2. Legal Analysis

 The Supreme Court recognized a cause of action for strict products liability in Keener v. Dayton Elec. Mfg. Co.50  The Court adopted the Restatement (Second) of Torts, § 402A.51  The essential elements of a strict product liability claim are (1) the defendant sold a product in the course of its business;  (2) the product was then in a defective condition, unreasonably dangerous when put to a reasonably anticipated use;  (3) the product was used in a manner reasonably anticipated;  and (4) the plaintiff was damaged as a direct result of such defective condition as existed when the product was sold.52

“The purpose of strict products liability is to socialize losses associated with and caused by defective products.” 53  Furthermore, we have concluded that manufacturers and sellers are economically and socially responsible when they place a defective product on the market because injured parties are unable to protect themselves.54

 Mr. Lay offered substantial evidence to prove that Schindler sold the dumbwaiter to Goetz in the course of its business.   In its answer, Schindler admitted selling the dumbwaiter to Goetz in 1964.   Invoices of the sale were also admitted into evidence.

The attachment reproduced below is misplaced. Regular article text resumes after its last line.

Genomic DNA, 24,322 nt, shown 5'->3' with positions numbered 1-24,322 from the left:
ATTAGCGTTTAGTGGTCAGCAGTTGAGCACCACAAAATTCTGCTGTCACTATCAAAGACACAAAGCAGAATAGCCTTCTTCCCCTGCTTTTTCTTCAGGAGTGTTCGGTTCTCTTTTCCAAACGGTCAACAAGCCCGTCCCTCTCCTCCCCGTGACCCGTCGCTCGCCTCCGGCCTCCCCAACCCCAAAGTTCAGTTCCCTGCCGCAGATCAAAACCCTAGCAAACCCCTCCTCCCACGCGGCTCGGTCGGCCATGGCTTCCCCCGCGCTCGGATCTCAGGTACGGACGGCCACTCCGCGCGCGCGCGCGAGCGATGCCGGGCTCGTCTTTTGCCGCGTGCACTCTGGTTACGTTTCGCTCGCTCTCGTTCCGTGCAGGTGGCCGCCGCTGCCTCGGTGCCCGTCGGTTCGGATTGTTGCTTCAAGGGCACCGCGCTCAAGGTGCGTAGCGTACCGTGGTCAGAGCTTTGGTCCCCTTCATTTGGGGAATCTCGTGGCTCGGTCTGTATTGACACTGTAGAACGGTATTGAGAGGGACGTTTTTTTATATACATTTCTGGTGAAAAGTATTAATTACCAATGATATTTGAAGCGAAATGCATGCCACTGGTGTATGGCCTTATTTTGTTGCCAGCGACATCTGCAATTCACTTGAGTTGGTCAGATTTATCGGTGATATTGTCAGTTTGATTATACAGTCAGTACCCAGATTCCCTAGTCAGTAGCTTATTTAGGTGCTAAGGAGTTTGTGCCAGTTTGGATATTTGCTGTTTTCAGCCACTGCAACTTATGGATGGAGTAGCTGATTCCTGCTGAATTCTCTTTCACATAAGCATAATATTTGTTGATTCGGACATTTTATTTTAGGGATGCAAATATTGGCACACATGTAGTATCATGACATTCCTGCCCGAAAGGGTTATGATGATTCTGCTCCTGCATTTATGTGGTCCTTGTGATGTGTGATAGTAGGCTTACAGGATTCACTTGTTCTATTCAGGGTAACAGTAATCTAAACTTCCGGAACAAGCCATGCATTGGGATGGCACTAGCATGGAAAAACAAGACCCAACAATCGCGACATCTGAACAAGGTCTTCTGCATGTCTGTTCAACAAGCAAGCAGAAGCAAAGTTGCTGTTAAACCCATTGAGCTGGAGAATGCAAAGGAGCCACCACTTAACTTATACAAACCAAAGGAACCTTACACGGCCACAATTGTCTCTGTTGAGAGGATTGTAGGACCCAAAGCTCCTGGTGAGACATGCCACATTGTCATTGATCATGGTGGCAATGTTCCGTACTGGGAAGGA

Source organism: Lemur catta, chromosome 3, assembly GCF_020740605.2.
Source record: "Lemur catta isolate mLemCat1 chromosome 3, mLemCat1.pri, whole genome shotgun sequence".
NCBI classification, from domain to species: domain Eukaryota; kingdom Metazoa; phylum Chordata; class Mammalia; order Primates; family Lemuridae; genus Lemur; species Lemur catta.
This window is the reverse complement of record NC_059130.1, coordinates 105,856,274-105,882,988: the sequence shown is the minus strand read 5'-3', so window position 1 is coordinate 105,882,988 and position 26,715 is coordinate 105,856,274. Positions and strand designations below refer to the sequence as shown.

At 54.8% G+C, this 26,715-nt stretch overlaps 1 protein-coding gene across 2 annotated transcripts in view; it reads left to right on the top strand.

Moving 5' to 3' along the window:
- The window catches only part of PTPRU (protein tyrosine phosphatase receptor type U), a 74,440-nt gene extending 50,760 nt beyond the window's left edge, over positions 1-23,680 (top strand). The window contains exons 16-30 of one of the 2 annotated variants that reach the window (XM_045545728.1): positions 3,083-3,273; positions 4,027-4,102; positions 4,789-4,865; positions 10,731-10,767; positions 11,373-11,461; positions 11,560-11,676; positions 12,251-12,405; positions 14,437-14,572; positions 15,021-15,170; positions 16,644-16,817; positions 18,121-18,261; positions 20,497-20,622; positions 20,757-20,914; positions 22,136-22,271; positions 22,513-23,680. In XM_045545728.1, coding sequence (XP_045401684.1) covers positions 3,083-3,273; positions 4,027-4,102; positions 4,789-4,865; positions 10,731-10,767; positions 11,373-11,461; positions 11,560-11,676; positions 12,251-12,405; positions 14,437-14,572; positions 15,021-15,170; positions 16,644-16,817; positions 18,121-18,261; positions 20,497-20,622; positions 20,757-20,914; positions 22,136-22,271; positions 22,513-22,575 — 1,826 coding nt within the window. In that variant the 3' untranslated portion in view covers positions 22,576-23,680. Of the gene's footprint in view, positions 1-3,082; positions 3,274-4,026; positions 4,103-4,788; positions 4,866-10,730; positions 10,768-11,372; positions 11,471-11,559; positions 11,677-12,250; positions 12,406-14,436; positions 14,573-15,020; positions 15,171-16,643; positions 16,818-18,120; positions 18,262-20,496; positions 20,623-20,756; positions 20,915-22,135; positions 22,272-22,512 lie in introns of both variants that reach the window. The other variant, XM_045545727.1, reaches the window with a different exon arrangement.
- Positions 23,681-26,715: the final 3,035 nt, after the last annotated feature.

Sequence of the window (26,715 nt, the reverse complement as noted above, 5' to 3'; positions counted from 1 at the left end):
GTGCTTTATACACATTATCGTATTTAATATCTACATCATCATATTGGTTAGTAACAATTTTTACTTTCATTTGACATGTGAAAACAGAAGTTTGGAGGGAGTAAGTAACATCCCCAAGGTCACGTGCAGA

Next, we must consider whether Mr. Lay presented sufficient evidence that would allow a jury to decide if the dumbwaiter as sold created an unreasonable risk of danger to Mr. Lay when put to normal use.55  In order to determine whether Mr. Lay made a submissible case, we must examine the sufficiency of the evidence.   He is entitled to the most favorable view and the benefit of all inferences drawn based on all of the evidence.56

Mr. Lay argues that when Schindler sold the dumbwaiter to Goetz, it was in a defective condition unreasonably dangerous when put to a reasonably anticipated use.   He elicited testimony from expert witness Dr. Mark Lawrence, who testified that in his opinion, it is reasonable to expect that workers would get under the dumbwaiter at the bottom of the shaft for servicing because there was no other way to access the equipment.   Furthermore, he explained that the dumbwaiter required maintenance, which would require a worker to get into the shaft to maintenance the equipment.   He opined that it was reasonably foreseeable that a worker would lean in through the hoistway door because the buffer pan was not there, there was no access from the other side and access from underneath was difficult from the side where there was an access panel.   Moreover, he concludes that Mr. Lay had no safe place to work.